Mrs. T and I returned to our place in Connecticut yesterday, turned on the TV, and saw what was happening in New York City, my other adopted hometown. Friends of mine who live there have been plunged into a daily misery that is shockingly new to them, and for the most part they’re unable to spread the word about their situation because they have no electricity. I grieve to behold their plight.
Train service from Connecticut to New York is limited and erratic. Even if we could get to our apartment in upper Manhattan, we’d be stuck there, since our subway stop is out of service. So here we sit, watching the news and marveling anew at the harshness of life–from a distance.
It happens that I was in Smalltown, U.S.A., on 9/11, and wasn’t able to fly back to New York for five agonizing days. Much the same thing is happening to me now. The experience, as I wrote not long afterward, was deeply unsettling:
I awoke to find myself a stranded man, unable to return to New York to share whatever its fate might be. Of course I had it easy, far more so than most of the thousands of other Americans who had been caught short on that bright Tuesday morning. Some of them were in the air, others in strange hotel rooms, but I was holed up with my mother in the small town where I had spent the first eighteen years of my life. My brother and his family lived just three blocks away. As exiles go, mine was to be both comforting and comfortable–and brief. But it was an exile all the same, and with every passing minute it grew harder to endure….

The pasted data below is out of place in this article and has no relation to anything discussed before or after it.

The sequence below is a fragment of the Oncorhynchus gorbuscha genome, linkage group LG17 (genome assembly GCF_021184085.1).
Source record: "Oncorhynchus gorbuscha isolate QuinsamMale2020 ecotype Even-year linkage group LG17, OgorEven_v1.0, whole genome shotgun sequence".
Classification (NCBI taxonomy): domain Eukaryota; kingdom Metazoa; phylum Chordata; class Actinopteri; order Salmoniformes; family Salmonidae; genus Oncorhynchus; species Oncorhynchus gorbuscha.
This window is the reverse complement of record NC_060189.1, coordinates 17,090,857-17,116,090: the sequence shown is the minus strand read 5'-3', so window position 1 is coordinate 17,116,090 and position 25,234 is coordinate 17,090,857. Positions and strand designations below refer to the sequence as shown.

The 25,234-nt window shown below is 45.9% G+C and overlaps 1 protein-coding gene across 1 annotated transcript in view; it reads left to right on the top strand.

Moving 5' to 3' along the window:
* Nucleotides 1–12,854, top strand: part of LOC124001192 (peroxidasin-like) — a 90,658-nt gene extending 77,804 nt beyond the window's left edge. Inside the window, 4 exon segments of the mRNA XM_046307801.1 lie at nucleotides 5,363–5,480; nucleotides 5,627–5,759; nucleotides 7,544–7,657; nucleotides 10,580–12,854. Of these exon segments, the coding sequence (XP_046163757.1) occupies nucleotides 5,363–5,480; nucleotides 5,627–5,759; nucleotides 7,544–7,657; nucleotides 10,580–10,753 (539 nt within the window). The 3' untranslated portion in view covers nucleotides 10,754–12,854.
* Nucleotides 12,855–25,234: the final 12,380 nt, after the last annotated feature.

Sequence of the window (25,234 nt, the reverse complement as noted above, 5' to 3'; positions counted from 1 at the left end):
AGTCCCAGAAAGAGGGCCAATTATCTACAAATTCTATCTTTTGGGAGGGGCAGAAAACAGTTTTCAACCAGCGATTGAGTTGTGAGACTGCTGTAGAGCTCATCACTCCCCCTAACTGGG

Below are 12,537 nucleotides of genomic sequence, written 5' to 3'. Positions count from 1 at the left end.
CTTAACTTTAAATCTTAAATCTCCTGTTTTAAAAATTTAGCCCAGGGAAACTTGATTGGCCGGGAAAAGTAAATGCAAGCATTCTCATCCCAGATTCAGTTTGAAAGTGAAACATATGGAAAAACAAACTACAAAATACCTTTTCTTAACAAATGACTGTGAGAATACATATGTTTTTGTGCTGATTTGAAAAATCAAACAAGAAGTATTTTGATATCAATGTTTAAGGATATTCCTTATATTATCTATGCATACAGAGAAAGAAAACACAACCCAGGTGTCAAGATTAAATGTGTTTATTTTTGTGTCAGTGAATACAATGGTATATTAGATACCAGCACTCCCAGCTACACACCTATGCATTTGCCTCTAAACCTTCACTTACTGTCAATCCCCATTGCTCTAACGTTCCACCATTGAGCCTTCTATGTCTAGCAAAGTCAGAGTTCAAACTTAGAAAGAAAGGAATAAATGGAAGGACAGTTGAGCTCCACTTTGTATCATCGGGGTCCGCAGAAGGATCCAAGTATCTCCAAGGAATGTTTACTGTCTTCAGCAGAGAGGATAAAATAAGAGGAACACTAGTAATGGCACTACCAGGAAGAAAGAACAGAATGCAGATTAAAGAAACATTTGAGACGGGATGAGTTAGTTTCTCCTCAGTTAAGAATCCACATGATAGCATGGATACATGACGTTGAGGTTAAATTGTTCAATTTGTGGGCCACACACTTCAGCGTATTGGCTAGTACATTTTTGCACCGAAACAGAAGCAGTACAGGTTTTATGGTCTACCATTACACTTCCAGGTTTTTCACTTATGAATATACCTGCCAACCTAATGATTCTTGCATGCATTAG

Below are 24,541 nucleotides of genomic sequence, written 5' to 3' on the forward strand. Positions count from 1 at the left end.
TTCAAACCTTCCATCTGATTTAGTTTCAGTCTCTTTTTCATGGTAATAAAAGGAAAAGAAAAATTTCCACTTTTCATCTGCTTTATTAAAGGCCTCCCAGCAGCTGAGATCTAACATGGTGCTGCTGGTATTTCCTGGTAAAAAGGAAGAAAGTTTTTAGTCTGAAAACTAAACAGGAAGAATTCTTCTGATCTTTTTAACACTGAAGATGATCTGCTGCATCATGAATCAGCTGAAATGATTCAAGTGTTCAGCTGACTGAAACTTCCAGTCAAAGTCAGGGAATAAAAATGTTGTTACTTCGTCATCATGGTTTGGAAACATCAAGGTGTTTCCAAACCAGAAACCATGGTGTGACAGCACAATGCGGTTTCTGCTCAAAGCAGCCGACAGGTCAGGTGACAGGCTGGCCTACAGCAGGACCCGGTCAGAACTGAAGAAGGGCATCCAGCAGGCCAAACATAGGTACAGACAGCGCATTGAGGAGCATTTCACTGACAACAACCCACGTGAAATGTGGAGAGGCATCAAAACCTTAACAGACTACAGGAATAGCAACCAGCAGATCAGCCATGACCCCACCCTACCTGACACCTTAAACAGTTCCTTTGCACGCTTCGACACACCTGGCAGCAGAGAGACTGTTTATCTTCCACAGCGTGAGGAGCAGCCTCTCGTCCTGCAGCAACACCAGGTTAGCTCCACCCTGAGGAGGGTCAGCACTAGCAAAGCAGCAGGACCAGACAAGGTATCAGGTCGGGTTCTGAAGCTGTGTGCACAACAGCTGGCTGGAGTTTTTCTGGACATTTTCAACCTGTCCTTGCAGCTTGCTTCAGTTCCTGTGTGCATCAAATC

No doubt Dr. Johnson, that most cold-eyed and hard-headed of sages, would dismiss what I wrote back then as cant. None but a fool longs to share suffering needlessly, there being more than enough of it in one man’s lifetime to go around. That said, it still feels strange–and sad–to be exiled from a suffering New York City yet again.